Application of Systemic Functional Theory to English as Second Language Classroom

Systemic functional linguistics is a meaning-based theory of language that sees language as the realisation of meaning in context (Halliday and Mathiessen 2014). It is a discourse analytical approach to language teaching and also a framework for implementing pedagogy in the classroom. SFL is distinctive from other linguistic theories because Halliday and other SFL theorists worked in response to issues in applied contexts .SFL as a pedagogical approach has so much to offer teachers and learners. It focuses on functional language skills and how meaning is construe through texts. The systemic functional theory describes the patterns of English in terms of three other basic concepts of units, structure and class. It is concerned with how the organisation of language is related to its use. SFL can be used in ESL classroom to provide students with adequate linguistic resources and also to gain access to mainstream academic registers. The systemic grammar is adapted to classroom use especially in its rank concept. For example, the systemic grammar uses five units to describe the patterns of English. Se

 Sentence –Clause- Phrase- Word- Morpheme

These units are to each other hierarchically, sentence is the highest while morpheme is the smallest. This concept of rank scale is useful in second language situation (Henceforth L2). In the higher levels, the clause structure analysis (S)   P   (C)   (A) enables L2 learners to capture the knowledge of the target language and its various systemic operations. Concepts like transitivity and MHQ structure are asset to L2 language learners. But this is not useful in primary level of education. It will definitely be absurd teaching the concept of transitivity to primary school pupils. Like the teacher of a native language, the teacher of  English as Second Language (ESL) needs to know something about the nature of language, something about the patterns of the particular language he is teaching, something about different varieties of that language. L2 teachers applying this to classroom teaching will present the language in a context which replicates as closely as possible the one for which the learner we determine the type and the amount of language items that will be included in the teaching-learning process at a particular time or in a particular situation.  The additional advantage which SFL description provides for L2 teaching is its applicability to other modes meaning-making. The SFL theory of modality includes an exploration of the hidden values and orientations encoded in everyday and academic discursive practices.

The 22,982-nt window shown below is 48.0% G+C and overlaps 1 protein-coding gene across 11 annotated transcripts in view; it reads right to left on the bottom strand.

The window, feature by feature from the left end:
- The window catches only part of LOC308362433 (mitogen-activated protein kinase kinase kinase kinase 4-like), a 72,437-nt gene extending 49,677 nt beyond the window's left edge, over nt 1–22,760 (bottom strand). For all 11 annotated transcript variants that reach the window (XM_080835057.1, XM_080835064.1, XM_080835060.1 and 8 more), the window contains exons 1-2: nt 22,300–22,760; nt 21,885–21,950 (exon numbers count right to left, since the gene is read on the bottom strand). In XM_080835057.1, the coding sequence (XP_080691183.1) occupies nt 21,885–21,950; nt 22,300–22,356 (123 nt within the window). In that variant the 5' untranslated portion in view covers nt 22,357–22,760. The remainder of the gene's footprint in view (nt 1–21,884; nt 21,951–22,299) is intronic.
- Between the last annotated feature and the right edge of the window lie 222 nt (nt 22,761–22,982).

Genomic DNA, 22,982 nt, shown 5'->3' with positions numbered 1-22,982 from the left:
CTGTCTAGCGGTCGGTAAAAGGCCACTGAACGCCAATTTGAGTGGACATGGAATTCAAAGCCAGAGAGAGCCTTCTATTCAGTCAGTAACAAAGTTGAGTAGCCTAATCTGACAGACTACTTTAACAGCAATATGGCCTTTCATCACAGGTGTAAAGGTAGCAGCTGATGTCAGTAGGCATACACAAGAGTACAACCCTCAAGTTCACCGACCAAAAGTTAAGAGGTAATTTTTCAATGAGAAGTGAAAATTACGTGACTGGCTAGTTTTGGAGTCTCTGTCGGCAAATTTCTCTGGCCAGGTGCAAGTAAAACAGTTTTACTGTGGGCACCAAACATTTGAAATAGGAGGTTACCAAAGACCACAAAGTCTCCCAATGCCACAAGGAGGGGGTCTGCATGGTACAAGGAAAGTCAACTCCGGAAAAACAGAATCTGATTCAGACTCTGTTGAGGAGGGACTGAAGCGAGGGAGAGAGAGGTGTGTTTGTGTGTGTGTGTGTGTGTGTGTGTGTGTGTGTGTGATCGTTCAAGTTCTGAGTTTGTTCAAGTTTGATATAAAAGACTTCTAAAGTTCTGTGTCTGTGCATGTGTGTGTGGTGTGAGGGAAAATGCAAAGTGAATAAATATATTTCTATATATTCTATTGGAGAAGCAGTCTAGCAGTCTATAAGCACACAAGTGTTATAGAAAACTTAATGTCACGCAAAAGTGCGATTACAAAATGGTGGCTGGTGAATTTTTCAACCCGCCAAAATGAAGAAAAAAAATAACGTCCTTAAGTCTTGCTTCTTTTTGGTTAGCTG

However, the Systemic functional linguistic theory is not without demerits. It application has some difficulties in L2 situations.  It is a complex theory matching the complexity of language. Some of the demerits are:


(i)     Its rank scale concept is counter intuitive and even inconsistent. The L1 speakers are not involved in sentence classification and ranking. Ranking is only a surface structure.

(ii)  Also, the confusion brought about in differentiating between sentences is confusing as seen in

a)      The boy who came here yesterday when I was rejoicing/because of his success is here again.

b)     He came when I was rejoicing

In these sentences, the systemic theory posits that sentence b is simple while sentence a­ is complex than the b sentence

(ii)              The systemic theory is good for sociological oriented studies like stylistics analysis and register studies. In L2 learning situation, language is ruled-governed when the systemic theory does not believe in.